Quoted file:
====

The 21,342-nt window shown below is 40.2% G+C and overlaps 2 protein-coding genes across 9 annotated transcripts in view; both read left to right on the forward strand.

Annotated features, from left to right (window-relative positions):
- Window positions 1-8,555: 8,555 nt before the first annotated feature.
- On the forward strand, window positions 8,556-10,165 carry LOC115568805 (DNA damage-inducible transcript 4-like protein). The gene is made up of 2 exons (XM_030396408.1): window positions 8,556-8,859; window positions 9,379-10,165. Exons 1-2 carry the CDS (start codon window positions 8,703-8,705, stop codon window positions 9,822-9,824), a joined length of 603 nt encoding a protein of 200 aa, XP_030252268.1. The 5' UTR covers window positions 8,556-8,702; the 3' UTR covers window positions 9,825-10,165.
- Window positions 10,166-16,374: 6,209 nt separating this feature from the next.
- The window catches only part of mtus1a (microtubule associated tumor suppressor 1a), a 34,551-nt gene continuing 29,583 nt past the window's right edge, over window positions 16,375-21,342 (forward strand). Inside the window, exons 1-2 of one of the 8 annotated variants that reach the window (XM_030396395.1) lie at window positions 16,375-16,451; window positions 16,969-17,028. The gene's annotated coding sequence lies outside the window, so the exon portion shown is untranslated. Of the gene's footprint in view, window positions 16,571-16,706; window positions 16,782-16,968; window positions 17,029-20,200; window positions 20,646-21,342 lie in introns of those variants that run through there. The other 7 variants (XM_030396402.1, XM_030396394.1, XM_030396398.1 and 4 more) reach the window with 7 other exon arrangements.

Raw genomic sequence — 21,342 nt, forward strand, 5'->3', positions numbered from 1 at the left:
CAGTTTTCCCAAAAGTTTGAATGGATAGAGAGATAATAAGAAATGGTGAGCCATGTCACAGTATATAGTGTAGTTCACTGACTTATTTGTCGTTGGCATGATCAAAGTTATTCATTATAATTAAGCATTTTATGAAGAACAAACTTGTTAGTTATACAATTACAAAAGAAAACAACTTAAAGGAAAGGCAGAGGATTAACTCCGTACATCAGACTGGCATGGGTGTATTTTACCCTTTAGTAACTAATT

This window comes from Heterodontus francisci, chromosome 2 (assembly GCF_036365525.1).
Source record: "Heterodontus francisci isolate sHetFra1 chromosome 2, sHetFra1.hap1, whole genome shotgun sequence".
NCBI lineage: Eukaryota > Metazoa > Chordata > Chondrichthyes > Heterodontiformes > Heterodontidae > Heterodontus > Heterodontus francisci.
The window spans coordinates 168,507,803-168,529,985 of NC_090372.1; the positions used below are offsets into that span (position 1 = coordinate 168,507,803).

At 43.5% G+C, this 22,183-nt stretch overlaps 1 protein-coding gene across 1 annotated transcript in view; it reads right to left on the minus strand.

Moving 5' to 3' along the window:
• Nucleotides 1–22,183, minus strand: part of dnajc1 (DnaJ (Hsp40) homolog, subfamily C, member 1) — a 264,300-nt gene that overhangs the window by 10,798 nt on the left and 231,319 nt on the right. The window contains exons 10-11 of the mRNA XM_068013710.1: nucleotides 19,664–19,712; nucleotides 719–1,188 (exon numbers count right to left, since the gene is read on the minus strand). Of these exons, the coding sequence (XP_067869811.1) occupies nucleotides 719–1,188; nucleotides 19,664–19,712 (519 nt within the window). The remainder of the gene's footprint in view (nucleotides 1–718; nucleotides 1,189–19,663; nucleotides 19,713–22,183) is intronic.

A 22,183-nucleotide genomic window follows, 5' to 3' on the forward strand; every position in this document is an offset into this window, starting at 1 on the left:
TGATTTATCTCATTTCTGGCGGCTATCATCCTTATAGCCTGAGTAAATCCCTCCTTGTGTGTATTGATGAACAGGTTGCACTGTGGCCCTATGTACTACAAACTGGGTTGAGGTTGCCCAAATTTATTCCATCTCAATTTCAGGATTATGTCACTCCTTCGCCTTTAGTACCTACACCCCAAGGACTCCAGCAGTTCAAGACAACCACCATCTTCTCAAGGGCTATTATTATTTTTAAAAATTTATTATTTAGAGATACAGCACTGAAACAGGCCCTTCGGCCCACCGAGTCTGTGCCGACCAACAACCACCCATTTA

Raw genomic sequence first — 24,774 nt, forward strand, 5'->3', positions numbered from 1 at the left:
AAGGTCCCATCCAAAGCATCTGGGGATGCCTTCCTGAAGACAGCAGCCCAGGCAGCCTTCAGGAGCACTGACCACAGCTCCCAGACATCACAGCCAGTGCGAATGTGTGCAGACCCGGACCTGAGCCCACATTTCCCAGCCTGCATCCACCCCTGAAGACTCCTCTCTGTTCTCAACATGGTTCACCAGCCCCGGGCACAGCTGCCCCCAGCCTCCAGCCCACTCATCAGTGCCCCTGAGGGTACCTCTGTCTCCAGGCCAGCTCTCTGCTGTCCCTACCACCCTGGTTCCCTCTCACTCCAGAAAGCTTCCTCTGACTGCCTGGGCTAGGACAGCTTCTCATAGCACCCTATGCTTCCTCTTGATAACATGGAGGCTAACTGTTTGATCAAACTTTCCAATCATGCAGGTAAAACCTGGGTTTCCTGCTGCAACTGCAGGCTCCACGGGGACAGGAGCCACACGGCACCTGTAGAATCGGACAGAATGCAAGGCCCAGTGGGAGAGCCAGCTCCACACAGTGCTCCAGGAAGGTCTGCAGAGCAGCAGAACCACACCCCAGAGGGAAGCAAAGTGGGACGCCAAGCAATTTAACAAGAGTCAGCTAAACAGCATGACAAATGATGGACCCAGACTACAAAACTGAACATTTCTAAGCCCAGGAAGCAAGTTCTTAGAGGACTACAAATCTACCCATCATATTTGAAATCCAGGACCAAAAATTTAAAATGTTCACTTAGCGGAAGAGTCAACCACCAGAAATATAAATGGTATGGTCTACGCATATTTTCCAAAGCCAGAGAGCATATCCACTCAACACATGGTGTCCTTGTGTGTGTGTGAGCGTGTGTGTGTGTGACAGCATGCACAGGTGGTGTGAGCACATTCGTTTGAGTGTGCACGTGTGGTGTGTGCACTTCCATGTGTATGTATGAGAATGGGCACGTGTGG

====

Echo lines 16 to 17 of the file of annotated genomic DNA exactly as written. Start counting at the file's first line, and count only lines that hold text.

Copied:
A 22,183-nucleotide genomic window follows, 5' to 3' on the forward strand; every position in this document is an offset into this window, starting at 1 on the left:
TGATTTATCTCATTTCTGGCGGCTATCATCCTTATAGCCTGAGTAAATCCCTCCTTGTGTGTATTGATGAACAGGTTGCACTGTGGCCCTATGTACTACAAACTGGGTTGAGGTTGCCCAAATTTATTCCATCTCAATTTCAGGATTATGTCACTCCTTCGCCTTTAGTACCTACACCCCAAGGACTCCAGCAGTTCAAGACAACCACCATCTTCTCAAGGGCTATTATTATTTTTAAAAATTTATTATTTAGAGATACAGCACTGAAACAGGCCCTTCGGCCCACCGAGTCTGTGCCGACCAACAACCACCCATTTA